Monday, March 25, 2013

A Tale Of Seven Cameras, And One Subject

One camera to rule them all!

Welcome to one of my fairly long posts, but I promise you this will be an interesting one. There has been a lot of changes in my life recently, in some ways, I am re-calculating my priorities in my life, a lot of changes have resulted from this, selling all of my full frame gear was one of those changes, it's not about money, but rather time and much needed optimization, for example I sold my iPad since it consumes too much time that I could spend with my family instead, another thing I did was to remove a lot of blogs from my RSS feed. I am now giving less priority to photography (and photography blogging) than I used to do, that's why my last post was almost one month ago, and I apologize for this delay, but I admit I cannot spare time to blogging more than once or twice a month (there might be exceptions of course), and this takes us to the main topic of this blog, the tale of seven cameras, and my daughter.

Now that my older daughter is almost five years old, and since this is nearly when I started digital photography, I stopped for a while to take a look back, and see how how my photography has progressed through out the years, and throughout the different cameras, seven cameras in total, not including the various mobile phone cameras over the years. I wanted to see how getting more expensive cameras and lenses improved my photography, and how much did I lose by abandoning the full-frame club and carrying on with micro-four-thirds, as a lot of people would believe.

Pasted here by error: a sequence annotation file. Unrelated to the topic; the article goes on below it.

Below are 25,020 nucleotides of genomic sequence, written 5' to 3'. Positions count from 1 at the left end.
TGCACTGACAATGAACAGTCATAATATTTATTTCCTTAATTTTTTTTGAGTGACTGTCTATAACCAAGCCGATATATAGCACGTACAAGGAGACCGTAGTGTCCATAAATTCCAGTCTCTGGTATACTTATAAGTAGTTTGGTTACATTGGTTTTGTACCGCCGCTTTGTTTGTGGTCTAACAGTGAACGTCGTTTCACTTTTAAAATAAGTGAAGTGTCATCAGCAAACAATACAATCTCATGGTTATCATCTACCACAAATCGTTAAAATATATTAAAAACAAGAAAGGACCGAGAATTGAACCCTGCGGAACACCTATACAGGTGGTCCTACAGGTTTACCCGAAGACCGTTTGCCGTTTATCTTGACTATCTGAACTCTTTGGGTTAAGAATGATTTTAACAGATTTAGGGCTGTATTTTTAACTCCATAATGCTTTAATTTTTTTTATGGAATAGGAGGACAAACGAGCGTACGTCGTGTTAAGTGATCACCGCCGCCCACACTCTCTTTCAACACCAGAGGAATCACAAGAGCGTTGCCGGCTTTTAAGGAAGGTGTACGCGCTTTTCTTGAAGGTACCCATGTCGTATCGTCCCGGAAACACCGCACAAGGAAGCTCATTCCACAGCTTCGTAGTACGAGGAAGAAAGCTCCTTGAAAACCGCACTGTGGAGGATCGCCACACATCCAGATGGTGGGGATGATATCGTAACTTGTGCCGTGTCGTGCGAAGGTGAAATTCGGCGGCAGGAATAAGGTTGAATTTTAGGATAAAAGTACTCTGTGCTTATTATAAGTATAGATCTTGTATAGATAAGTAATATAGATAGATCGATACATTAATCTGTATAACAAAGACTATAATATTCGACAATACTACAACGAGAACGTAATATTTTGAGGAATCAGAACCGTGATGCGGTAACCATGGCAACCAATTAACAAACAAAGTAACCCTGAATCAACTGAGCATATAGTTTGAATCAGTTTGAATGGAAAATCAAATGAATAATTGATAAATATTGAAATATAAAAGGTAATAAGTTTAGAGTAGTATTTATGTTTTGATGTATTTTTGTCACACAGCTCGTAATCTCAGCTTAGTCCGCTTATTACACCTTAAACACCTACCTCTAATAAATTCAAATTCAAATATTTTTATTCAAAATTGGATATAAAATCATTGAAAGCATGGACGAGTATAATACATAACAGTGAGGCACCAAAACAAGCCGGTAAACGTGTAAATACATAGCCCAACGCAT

I believe this is one post that really fits the name of the blog, I give you the tale of the seven cameras, and the pursuit of better family photos, and we start with my first ever digital camera I bought from my own hard-earned money.


Sony T10, room lights (incandescent) + fill flash, 1/50, f/4, ISO 320

Sony T10, available evening light + fill flash, 1/50, f/3.5, ISO 125

As you can see, pictures were sort of mmm-kay, and mind you, I've picked the best two examples of the usual shooting scenarios, first picture is indoors, lit with room light and direct fill-flash, the second picture makes use of the soft evening light as the sun goes down.